Contributed by Fulvio Graziotto (Italy)
«Italy: the joint sections of the Supreme Court stated that the tax debt restructuring agreement is a special procedure, and the provision set by art. 183-ter of the Insolvency Act, which does not allow the reducibility of the tax receivable for VAT does not apply to the pre-bankruptcy composition agreement, which is a general procedure instead.»
Decision: Decision No. 26988/2016 Civil Joint Sections of the Supreme Court
Classification: Insolvency, Commercial,Tax
The Court of Appeal rejected homologation of the pre-bankruptcy composition agreement filed by a real estate company in Italy, as the proposal was based on partial payment of VAT receivables to the tax authorities.
The proposal was not depending on a separate, specific tax debt restructuring agreement as ruled by art. 182-ter of the Insolvency Act.
The company filed a recourse to the Supreme Court, who admitted it and passed it onto the joint sections for decision.
To start with, the joint sections of the Supreme Court mentioned some former decisions, in which the Supreme Court held that the provision set in art. 183-ter of the Insolvency Act is not limited to the tax debt restructuring only, but is rather applicable to any form of pre-bankruptcy composition agreement, as such provision relates to the general rule of VAT receivables within insolvency procedures.
Such interpretation was not at all shared by scholars, and the President of the Supreme Court examining the case diverted it to the joint sections, posing the following question: «Decide if the provision of irreducibility of VAT receivable set by art. 182-ter of the Insolvency Act is only applicable when a proposal for a pre-bankruptcy composition agreement is based on a separated tax debt restructuring agreement, or is also applicable when the proposal does not rely on a tax debt restrcturing agreement.».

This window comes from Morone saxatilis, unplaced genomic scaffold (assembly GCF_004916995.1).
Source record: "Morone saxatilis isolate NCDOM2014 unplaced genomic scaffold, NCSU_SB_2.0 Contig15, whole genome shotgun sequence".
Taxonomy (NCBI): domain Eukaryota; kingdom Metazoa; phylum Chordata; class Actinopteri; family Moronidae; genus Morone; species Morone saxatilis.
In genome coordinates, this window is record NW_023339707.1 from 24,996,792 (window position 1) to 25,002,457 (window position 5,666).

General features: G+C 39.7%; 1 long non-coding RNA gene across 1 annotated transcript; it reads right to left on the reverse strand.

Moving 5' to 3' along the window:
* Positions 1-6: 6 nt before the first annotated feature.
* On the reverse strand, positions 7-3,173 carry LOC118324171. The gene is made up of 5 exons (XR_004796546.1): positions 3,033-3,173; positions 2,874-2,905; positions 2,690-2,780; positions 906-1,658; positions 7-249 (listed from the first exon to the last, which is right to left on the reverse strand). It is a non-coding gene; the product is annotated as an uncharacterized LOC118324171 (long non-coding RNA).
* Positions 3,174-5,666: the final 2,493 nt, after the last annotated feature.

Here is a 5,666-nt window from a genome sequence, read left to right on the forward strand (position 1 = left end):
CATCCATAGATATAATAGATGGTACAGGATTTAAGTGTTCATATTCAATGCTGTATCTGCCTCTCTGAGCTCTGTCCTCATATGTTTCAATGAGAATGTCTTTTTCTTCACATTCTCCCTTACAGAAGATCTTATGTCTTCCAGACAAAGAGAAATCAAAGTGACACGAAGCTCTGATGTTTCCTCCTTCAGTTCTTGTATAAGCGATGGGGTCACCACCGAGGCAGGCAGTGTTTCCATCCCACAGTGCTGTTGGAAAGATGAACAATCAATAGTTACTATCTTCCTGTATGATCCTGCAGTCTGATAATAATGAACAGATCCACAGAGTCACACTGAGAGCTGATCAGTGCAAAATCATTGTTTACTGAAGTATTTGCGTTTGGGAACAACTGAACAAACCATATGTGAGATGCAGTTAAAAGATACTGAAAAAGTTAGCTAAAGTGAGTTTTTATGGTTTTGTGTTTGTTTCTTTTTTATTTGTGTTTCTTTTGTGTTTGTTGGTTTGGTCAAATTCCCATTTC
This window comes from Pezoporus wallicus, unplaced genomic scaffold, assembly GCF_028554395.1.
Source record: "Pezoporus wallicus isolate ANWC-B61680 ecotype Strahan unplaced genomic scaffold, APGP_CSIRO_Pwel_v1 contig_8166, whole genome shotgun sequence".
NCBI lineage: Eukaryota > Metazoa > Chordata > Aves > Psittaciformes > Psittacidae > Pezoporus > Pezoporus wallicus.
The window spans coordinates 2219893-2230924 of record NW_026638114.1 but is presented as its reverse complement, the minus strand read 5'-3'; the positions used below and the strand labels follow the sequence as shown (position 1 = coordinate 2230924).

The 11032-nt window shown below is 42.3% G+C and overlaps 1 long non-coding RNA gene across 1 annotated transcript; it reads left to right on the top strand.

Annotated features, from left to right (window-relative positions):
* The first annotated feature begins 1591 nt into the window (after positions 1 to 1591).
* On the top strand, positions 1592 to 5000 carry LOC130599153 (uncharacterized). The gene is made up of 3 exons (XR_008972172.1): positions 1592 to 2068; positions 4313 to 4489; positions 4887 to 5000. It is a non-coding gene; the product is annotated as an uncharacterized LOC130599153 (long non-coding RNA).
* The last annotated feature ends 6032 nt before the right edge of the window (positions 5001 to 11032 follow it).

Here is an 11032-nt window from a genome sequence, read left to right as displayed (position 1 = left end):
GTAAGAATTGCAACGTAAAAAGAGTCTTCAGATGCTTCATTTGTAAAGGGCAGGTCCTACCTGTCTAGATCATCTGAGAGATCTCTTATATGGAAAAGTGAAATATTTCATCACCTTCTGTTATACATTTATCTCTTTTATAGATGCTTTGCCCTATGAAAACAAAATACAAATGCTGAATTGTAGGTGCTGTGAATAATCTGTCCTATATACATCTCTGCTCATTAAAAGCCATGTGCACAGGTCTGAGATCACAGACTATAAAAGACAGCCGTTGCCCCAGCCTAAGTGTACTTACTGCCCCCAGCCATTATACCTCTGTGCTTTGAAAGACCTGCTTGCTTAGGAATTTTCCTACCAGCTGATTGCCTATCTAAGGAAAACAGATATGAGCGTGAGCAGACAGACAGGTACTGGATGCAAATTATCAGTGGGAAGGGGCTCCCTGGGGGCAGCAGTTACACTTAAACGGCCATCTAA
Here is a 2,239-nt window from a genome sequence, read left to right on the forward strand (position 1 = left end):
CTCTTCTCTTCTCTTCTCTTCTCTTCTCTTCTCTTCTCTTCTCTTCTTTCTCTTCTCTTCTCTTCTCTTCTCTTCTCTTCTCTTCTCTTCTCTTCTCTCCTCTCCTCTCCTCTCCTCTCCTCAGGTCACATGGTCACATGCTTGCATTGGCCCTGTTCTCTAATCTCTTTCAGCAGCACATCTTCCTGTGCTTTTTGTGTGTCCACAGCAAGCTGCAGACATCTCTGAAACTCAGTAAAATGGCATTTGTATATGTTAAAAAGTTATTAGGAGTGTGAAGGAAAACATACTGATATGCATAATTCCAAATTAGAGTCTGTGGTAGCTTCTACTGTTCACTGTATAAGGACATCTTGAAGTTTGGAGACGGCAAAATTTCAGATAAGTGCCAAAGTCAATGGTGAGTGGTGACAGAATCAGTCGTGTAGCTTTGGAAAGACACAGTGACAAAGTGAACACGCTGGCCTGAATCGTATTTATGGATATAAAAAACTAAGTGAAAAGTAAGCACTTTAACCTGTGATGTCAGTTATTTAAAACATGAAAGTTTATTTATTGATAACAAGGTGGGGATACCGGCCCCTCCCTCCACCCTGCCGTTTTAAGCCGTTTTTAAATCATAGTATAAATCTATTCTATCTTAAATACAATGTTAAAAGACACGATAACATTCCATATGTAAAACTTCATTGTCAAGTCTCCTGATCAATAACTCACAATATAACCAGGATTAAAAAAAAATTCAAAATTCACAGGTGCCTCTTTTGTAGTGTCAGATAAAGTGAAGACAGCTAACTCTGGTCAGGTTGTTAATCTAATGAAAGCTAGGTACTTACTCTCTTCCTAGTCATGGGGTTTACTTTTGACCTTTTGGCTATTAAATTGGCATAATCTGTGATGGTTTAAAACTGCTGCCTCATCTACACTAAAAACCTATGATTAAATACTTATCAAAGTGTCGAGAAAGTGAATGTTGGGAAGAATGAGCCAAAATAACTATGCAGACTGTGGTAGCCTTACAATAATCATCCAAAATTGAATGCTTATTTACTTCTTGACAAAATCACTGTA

The Joint Sections recalled that the business having financial distress has two forms of pre-bankruptcy composition agreements available: the main (general) one, regardless of any previous agreement with the tax authorities; the specific (special) one, which includes the tax debt restructuring agreement: the latter is, therefore, a special form of pre-bankruptcy agreement.
The Assembly also stated that it is not possible to extend the provisions of the specific procedure (ex art. 182-ter) to the general procedure: the rule of irreducibility of VAT receivables included in such specific provision, cannot be applied tot eh general procedure.
The Joint Sections stated the following law principle: «The provision about irreducibility of VAT receivable, stated by art. 182-ter of the Insolvency Act, is only applicable when the proposal for pre-bankruptcy agreement includes a tax debt restructuring agreement ».
Arguments for the ban for reducibility of VAT receivables in pre-bankruptcy composition agreements in Italy had a ground in the nature of VAT as European Union tax, therefore not a State-tax that each Country may rule and cash independently.
Wether this was a right argument or not, this is not anymore a limit after the recent decision of the European Court of Justice in the case C-546/14, who stated that the reducibility of VAT receivable is possible under certain conditions (namely when this leads to a better result for tax authorities againsta debtors involved in insolvency procedures).
In short, in Italy pre-bankruptcy composition agreements including VAT receivabled by tax authorities may rely on two different alternatives: a general one (art. 160 Insolvency Act), and a special one (art. 182-ter): the latter being necessarily based on a separate agreement with the tax authorities.
- Supreme Court 14447/2014
- Supreme Court 22931/2011
- European Court of Justice, Case C-546/14
Insolvency Act: REGIO DECRETO 16 marzo 1942, n. 267
Disciplina del fallimento, del concordato preventivo, dell'amministrazione controllata e della liquidazione coatta amministrativa
Art. 160 - Requirements for ammission to pre-bankruptcy composition agreement
Art. 182-ter - Treatment of tax and social levies receivables